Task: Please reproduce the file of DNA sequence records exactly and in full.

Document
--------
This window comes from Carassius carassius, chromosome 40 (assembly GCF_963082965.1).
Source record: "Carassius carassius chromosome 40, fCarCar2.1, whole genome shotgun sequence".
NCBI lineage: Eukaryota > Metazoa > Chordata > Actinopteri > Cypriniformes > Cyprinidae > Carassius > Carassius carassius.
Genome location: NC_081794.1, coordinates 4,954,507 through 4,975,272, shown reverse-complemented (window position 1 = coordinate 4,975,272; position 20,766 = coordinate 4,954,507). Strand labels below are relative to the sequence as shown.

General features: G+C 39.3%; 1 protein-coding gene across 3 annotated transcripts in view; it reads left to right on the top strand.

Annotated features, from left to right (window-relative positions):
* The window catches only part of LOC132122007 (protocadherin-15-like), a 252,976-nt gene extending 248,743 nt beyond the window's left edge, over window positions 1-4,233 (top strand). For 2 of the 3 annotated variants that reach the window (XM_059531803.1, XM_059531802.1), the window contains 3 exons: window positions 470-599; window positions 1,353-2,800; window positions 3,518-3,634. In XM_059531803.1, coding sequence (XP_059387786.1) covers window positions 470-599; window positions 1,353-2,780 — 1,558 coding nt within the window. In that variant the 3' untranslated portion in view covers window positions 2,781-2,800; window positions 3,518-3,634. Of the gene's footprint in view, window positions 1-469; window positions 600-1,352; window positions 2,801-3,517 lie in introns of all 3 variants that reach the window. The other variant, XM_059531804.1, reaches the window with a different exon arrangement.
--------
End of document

This window comes from Carassius carassius, chromosome 40 (assembly GCF_963082965.1).
Source record: "Carassius carassius chromosome 40, fCarCar2.1, whole genome shotgun sequence".
NCBI lineage: Eukaryota > Metazoa > Chordata > Actinopteri > Cypriniformes > Cyprinidae > Carassius > Carassius carassius.
Genome location: NC_081794.1, coordinates 4,954,507 through 4,975,272, shown reverse-complemented (window position 1 = coordinate 4,975,272; position 20,766 = coordinate 4,954,507). Strand labels below are relative to the sequence as shown.

General features: G+C 39.3%; 1 protein-coding gene across 3 annotated transcripts in view; it reads left to right on the top strand.

Annotated features, from left to right (window-relative positions):
* The window catches only part of LOC132122007 (protocadherin-15-like), a 252,976-nt gene extending 248,743 nt beyond the window's left edge, over window positions 1-4,233 (top strand). For 2 of the 3 annotated variants that reach the window (XM_059531803.1, XM_059531802.1), the window contains 3 exons: window positions 470-599; window positions 1,353-2,800; window positions 3,518-3,634. In XM_059531803.1, coding sequence (XP_059387786.1) covers window positions 470-599; window positions 1,353-2,780 — 1,558 coding nt within the window. In that variant the 3' untranslated portion in view covers window positions 2,781-2,800; window positions 3,518-3,634. Of the gene's footprint in view, window positions 1-469; window positions 600-1,352; window positions 2,801-3,517 lie in introns of all 3 variants that reach the window. The other variant, XM_059531804.1, reaches the window with a different exon arrangement.